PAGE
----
White House Aide Dick Cheney Spearheaded Editing of Report to Dampen Impact
The Gerald Ford White House significantly altered the final report of the supposedly independent 1975 Rockefeller Commission investigating CIA domestic activities, over the objections of senior Commission staff, according to internal White House and Commission documents posted today by the National Security Archive at The George Washington University (www.nsarchive.org). The changes included removal of an entire 86-page section on CIA assassination plots and numerous edits to the report by then-deputy White House Chief of Staff Richard Cheney.
Today’s posting includes the entire suppressed section on assassination attempts, Cheney’s handwritten marginal notes, staff memos warning of the fallout of deleting the controversial section, and White House strategies for presenting the edited report to the public. The documents show that the leadership of the presidentially-appointed commission deliberately curtailed the investigation and ceded its independence to White House political operatives.
This evidence has been lying ignored in government vaults for decades. Much of the work of securing release of the records was done by the John F. Kennedy Assassinations Records Board in the 1990s, and the documents were located at the National Archives and Records Administration at College Park, Maryland; or at the Gerald R. Ford Library in Ann Arbor, Michigan. Additional mandatory declassification review requests filed by Archive fellow John Prados returned identical versions of documents, indicating the CIA is not willing to permit the public to see any more of the assassinations story than we show here. The documents in this set have yet to be incorporated into standard accounts of the events of this period.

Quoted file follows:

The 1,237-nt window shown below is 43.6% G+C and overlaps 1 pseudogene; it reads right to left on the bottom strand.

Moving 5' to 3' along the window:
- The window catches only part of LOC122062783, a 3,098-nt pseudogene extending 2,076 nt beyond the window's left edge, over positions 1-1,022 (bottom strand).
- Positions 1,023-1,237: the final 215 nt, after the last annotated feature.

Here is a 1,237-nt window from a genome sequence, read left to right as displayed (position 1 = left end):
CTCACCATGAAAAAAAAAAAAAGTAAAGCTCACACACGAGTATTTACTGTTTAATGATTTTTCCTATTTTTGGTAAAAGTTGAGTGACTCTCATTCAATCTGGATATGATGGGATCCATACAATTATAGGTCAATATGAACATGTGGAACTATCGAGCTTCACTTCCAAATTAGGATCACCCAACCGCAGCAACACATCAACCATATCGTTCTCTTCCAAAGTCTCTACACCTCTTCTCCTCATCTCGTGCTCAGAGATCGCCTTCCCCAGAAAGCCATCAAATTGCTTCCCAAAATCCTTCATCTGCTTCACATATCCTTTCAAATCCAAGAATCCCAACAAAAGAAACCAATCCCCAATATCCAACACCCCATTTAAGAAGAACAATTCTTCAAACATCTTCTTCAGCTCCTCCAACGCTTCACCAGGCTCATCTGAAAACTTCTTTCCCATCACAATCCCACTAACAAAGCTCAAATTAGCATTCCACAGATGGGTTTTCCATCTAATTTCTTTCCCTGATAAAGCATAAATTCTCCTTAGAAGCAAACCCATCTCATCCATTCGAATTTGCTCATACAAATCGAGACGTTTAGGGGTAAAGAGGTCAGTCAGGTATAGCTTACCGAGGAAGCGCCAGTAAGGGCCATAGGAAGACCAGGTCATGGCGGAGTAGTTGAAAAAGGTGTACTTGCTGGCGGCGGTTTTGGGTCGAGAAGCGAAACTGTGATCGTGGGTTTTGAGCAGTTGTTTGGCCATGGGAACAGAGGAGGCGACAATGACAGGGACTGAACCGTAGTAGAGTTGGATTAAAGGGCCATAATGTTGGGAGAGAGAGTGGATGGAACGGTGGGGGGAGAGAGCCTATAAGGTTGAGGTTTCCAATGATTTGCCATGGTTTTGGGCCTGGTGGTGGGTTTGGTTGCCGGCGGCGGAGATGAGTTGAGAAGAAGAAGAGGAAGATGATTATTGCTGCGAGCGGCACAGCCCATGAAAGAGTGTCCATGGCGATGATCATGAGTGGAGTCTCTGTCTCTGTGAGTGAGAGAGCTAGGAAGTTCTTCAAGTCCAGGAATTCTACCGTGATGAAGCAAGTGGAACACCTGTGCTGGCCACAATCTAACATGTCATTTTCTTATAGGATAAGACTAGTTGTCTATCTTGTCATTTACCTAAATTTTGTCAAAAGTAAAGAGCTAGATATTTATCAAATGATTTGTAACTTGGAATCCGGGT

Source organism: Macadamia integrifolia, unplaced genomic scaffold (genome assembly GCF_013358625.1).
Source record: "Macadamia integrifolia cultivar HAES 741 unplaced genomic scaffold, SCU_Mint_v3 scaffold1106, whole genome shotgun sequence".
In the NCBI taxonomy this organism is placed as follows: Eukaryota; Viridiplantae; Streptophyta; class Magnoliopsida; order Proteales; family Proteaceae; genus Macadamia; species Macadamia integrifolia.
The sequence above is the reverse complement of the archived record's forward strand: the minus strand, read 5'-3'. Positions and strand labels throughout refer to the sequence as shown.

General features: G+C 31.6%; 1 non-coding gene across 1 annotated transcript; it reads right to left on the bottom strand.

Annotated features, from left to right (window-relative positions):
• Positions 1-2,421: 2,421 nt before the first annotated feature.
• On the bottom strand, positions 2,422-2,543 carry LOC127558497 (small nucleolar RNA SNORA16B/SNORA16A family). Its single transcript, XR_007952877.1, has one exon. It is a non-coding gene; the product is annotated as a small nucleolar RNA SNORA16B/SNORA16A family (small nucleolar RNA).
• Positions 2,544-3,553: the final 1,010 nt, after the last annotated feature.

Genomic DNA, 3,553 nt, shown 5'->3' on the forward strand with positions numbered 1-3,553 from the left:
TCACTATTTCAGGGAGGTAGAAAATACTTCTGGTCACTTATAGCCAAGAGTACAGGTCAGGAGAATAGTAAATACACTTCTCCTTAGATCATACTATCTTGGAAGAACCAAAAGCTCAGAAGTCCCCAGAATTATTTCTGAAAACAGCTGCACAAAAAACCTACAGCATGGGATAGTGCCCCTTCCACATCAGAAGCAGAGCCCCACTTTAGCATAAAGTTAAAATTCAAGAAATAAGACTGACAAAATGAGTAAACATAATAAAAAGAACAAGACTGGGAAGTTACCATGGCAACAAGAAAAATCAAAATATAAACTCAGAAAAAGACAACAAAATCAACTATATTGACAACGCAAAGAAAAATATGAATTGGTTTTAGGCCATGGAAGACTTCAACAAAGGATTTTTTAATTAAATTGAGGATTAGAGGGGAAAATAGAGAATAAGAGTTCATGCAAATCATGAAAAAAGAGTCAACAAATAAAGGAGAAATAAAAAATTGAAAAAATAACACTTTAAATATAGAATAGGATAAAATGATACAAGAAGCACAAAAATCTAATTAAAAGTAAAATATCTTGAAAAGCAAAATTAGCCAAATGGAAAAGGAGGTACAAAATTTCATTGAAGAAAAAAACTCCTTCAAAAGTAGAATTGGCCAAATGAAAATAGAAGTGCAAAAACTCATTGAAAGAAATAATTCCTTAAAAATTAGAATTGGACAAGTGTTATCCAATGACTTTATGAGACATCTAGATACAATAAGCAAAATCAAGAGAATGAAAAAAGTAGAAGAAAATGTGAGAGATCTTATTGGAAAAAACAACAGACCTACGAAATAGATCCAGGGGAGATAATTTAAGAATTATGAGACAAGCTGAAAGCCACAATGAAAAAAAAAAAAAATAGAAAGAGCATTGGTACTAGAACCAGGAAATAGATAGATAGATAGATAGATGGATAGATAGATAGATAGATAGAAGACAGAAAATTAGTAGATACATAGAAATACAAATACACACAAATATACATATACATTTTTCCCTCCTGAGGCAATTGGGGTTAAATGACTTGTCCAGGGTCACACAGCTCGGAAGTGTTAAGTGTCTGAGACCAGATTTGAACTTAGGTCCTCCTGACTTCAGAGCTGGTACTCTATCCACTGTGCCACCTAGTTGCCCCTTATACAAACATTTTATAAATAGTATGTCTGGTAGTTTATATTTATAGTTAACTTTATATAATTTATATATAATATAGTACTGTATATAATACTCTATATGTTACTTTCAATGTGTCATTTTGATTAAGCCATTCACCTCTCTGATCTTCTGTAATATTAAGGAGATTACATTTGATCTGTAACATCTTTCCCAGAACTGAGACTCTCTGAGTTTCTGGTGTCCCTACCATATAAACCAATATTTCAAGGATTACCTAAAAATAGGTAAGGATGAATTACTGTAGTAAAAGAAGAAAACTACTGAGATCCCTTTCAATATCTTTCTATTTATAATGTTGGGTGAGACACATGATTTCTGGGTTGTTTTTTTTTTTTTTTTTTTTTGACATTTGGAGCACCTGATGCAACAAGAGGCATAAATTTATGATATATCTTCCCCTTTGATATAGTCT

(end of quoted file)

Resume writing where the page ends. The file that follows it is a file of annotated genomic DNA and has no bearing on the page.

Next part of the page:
Among the highlights of today’s posting:
White House officials of the Ford administration attempted to keep a presidential review panel—the Rockefeller Commission—from investigating reports of CIA planning for assassinations abroad.
Ford administration officials suppressed the Rockefeller Commission’s actual report on CIA assassination plots.
Richard Cheney, then the deputy assistant to the president, edited the report of the Rockefeller Commission from inside the Ford White House, stripping the report of its independent character.
The Rockefeller Commission remained silent on this manipulation.
Rockefeller Commission lawyers and public relations officials warned of the damage that would be done to the credibility of the entire investigation by avoiding the subject of assassinations.
President Ford passed investigative materials concerning assassinations along to the Church Committee of the United States Senate and then attempted—but failed—to suppress the Church Committee’s report as well.
The White House markup of the Rockefeller Commission report used the secrecy of the CIA budget as an example of excesses and recommended Congress consider making agency spending public to some degree.